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Tutorial - Dr. Gary Weiss

Last modified 2014-07-04 17:45

Smartphone Sensor Mining Applications: Ubiquitous Possibilities
Dr. Gary Weiss
Director, Wireless Sensor Data Mining (WISDM) Lab
Department of Computer and Information Science
Fordham University in New York City, New York, USA

Date: July 23, 2014 - 5:40pm
Location: Ballroom 1


    Smart phones have exploded in popularity over the past half dozen years and these devices are now not just ubiquitous, but powerful and packed with sensors such as an accelerometer, gyroscope, GPS, compass, barometer, audio sensor (microphone), image sensor (camera), and light sensor. We are now also beginning to see these sensors migrate to smartwatches, which are primed to explode in popularity. These mobile sensors make exciting new applications possible. In this tutorial I will survey some of these sensor mining applications, discuss the underlying technology and technology challenges, and describe the role of data mining in these applications. The new breed of applications that have recently hit the market will allow our mobile devices to become truly intelligent and context-aware, and allow them to learn a lot about us and our immediate environment. This tutorial is intended as an introduction to the area and is appropriate for anyone who is interested in the area.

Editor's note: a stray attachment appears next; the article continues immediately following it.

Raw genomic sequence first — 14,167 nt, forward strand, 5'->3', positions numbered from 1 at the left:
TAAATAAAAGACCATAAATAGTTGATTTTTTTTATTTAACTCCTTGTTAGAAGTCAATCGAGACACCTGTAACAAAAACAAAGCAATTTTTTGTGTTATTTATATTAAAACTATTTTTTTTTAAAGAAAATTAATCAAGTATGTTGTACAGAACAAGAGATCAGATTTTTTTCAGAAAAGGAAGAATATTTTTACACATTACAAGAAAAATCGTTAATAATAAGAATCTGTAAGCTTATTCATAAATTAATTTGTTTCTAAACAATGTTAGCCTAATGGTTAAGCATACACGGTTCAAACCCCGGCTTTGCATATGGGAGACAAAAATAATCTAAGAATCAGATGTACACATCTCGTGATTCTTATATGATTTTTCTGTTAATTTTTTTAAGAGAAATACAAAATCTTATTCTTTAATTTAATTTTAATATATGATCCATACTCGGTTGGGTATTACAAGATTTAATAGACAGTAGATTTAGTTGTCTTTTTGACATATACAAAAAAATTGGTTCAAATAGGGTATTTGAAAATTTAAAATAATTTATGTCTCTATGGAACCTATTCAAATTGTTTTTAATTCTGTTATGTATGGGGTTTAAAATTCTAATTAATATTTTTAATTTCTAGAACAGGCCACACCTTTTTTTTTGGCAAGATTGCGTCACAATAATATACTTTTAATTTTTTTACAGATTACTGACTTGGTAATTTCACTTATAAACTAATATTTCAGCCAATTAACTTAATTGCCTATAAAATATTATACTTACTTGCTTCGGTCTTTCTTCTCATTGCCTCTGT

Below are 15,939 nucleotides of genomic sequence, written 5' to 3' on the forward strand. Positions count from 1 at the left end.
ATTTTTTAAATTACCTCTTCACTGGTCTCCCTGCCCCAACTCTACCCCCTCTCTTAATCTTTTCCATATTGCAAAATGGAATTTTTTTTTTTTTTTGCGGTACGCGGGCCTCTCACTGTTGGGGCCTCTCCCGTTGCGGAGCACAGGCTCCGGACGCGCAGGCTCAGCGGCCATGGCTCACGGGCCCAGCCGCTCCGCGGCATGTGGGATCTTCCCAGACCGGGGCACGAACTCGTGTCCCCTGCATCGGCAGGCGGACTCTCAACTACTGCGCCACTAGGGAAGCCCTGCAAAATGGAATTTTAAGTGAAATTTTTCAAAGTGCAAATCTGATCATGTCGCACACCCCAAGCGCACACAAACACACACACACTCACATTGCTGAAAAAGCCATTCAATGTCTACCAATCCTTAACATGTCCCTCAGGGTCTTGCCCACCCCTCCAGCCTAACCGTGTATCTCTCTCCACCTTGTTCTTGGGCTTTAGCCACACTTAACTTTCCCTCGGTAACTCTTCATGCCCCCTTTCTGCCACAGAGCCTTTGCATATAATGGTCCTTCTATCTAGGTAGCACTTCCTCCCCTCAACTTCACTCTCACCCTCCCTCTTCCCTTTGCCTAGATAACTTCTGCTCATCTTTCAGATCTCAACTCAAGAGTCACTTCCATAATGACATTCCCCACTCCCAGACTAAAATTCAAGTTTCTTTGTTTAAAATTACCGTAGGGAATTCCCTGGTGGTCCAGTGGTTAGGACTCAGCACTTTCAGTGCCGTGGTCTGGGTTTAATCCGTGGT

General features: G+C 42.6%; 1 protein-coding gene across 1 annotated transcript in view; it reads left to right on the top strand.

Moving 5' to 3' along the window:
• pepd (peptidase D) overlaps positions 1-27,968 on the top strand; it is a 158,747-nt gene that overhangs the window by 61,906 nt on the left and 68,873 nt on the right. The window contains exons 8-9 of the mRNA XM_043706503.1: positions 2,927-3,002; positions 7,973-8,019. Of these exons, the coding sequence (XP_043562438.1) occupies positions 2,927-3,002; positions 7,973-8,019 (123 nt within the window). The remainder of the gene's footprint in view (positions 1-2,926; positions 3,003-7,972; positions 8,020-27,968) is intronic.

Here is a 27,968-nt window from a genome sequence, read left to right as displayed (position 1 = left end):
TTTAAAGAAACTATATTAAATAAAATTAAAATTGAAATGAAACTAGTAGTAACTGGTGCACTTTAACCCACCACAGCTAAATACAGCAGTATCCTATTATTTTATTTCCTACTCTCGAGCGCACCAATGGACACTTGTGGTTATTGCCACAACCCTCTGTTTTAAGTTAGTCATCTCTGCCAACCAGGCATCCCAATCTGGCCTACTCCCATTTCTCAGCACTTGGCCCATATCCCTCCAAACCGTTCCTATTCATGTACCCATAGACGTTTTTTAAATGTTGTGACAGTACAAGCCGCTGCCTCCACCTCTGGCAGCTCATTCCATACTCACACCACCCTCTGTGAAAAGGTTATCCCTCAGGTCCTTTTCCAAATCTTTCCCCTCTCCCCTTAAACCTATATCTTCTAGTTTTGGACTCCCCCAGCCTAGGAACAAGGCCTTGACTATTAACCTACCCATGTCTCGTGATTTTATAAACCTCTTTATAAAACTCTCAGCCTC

Dr. Gary Weiss is a faculty member in the department of Computer and Information Science at Fordham University in New York City. He is the Director of the Wireless Sensor Data Mining (WISDM) Lab, which explores how smartphone and other mobile sensors can be used to support human activity recognition and related applications. The WISDM Lab, which is supported by grants from the U.S. National Science Foundation, Google, and several other corporations, recently released the actitracker activity tracking app ( Prior to coming to Fordham, Dr. Weiss worked at AT&T Labs as a software engineer, expert system developer, and finally as a data scientist. He received a B.S. degree in Computer Science from Cornell University, an M.S. degree in Computer Science from Stanford University, and a Ph.D. degree in Computer Science from Rutgers University. He has published over fifty papers in machine learning and data mining.
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